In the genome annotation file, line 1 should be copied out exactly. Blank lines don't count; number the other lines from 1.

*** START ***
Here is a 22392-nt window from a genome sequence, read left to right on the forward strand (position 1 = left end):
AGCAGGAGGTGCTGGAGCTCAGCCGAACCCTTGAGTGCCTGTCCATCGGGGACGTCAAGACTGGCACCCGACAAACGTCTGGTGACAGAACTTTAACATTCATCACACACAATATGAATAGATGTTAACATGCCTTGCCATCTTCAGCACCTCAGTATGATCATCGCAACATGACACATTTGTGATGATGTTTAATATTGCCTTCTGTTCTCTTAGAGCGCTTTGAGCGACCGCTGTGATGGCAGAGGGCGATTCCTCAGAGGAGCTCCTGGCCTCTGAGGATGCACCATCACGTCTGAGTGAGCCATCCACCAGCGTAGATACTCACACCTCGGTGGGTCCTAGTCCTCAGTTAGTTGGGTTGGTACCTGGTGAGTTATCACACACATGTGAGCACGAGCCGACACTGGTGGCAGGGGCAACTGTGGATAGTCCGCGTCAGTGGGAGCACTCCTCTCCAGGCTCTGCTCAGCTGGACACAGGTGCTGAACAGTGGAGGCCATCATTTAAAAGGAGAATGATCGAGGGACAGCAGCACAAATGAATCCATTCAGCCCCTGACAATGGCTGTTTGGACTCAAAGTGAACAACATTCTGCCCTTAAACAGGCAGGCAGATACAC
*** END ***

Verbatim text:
Here is a 22392-nt window from a genome sequence, read left to right on the forward strand (position 1 = left end):